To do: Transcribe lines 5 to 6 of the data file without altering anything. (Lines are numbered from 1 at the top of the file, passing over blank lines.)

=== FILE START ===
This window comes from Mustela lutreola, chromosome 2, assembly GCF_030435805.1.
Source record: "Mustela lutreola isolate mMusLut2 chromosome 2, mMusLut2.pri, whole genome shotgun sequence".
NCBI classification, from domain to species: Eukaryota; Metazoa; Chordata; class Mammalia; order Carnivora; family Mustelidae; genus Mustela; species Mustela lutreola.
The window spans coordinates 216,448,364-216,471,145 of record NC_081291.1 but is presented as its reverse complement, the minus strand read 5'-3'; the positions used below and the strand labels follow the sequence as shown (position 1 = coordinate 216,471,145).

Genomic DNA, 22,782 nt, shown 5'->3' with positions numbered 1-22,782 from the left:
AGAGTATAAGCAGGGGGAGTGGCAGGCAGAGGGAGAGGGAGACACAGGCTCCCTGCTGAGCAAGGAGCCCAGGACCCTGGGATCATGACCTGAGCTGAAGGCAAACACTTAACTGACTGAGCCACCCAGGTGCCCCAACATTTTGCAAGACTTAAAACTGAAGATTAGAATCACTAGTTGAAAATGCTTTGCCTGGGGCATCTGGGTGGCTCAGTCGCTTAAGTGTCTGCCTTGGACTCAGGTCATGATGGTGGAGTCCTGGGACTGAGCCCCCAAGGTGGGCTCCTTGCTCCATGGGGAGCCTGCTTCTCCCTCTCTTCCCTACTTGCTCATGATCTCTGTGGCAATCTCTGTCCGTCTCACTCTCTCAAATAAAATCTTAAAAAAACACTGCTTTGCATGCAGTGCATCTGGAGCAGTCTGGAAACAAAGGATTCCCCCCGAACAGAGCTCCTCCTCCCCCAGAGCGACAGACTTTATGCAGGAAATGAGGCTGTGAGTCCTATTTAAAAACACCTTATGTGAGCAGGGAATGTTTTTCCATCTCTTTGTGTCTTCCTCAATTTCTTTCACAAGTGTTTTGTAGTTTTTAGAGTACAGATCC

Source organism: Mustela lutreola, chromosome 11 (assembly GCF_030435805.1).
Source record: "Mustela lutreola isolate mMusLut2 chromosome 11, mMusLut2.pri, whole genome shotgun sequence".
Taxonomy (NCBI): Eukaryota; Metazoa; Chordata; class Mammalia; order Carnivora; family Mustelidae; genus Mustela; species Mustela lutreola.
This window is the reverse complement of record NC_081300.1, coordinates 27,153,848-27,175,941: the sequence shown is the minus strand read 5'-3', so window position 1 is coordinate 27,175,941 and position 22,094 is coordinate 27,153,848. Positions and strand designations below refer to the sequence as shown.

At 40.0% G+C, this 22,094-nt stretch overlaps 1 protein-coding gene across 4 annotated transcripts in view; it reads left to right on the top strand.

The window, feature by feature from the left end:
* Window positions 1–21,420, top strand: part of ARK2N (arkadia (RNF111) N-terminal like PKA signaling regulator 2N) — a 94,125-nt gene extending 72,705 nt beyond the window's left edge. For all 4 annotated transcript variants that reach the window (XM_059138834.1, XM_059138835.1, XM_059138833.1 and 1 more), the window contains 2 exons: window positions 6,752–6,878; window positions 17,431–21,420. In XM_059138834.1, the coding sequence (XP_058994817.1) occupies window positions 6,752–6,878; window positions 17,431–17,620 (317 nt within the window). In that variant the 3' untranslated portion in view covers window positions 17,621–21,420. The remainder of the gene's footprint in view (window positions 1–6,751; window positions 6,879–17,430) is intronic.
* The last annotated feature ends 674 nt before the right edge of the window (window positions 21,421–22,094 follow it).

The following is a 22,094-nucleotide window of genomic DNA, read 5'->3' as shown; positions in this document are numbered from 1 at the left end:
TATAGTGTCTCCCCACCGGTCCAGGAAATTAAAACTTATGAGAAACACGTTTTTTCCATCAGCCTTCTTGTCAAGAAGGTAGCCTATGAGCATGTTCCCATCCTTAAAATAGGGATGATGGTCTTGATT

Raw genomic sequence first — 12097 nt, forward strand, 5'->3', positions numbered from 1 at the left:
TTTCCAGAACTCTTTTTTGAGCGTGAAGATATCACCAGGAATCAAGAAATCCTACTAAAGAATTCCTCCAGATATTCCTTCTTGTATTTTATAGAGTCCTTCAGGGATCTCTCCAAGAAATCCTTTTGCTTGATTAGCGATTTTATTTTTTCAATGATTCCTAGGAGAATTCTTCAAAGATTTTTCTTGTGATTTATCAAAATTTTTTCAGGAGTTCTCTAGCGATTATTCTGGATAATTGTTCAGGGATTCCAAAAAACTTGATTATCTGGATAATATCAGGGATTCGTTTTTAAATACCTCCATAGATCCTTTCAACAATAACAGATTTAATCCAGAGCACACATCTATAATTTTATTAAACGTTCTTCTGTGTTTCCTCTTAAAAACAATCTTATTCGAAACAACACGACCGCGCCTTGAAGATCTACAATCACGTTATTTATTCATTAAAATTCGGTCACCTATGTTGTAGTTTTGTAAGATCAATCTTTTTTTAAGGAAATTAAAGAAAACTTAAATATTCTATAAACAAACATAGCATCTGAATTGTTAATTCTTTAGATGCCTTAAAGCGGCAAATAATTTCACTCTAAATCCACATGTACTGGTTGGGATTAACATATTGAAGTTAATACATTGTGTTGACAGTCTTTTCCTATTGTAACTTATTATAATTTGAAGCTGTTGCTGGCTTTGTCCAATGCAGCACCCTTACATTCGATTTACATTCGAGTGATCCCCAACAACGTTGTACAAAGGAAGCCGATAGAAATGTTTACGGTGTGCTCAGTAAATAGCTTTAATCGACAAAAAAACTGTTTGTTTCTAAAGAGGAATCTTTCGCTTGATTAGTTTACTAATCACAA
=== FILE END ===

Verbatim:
Genomic DNA, 22,782 nt, shown 5'->3' with positions numbered 1-22,782 from the left:
AGAGTATAAGCAGGGGGAGTGGCAGGCAGAGGGAGAGGGAGACACAGGCTCCCTGCTGAGCAAGGAGCCCAGGACCCTGGGATCATGACCTGAGCTGAAGGCAAACACTTAACTGACTGAGCCACCCAGGTGCCCCAACATTTTGCAAGACTTAAAACTGAAGATTAGAATCACTAGTTGAAAATGCTTTGCCTGGGGCATCTGGGTGGCTCAGTCGCTTAAGTGTCTGCCTTGGACTCAGGTCATGATGGTGGAGTCCTGGGACTGAGCCCCCAAGGTGGGCTCCTTGCTCCATGGGGAGCCTGCTTCTCCCTCTCTTCCCTACTTGCTCATGATCTCTGTGGCAATCTCTGTCCGTCTCACTCTCTCAAATAAAATCTTAAAAAAACACTGCTTTGCATGCAGTGCATCTGGAGCAGTCTGGAAACAAAGGATTCCCCCCGAACAGAGCTCCTCCTCCCCCAGAGCGACAGACTTTATGCAGGAAATGAGGCTGTGAGTCCTATTTAAAAACACCTTATGTGAGCAGGGAATGTTTTTCCATCTCTTTGTGTCTTCCTCAATTTCTTTCACAAGTGTTTTGTAGTTTTTAGAGTACAGATCC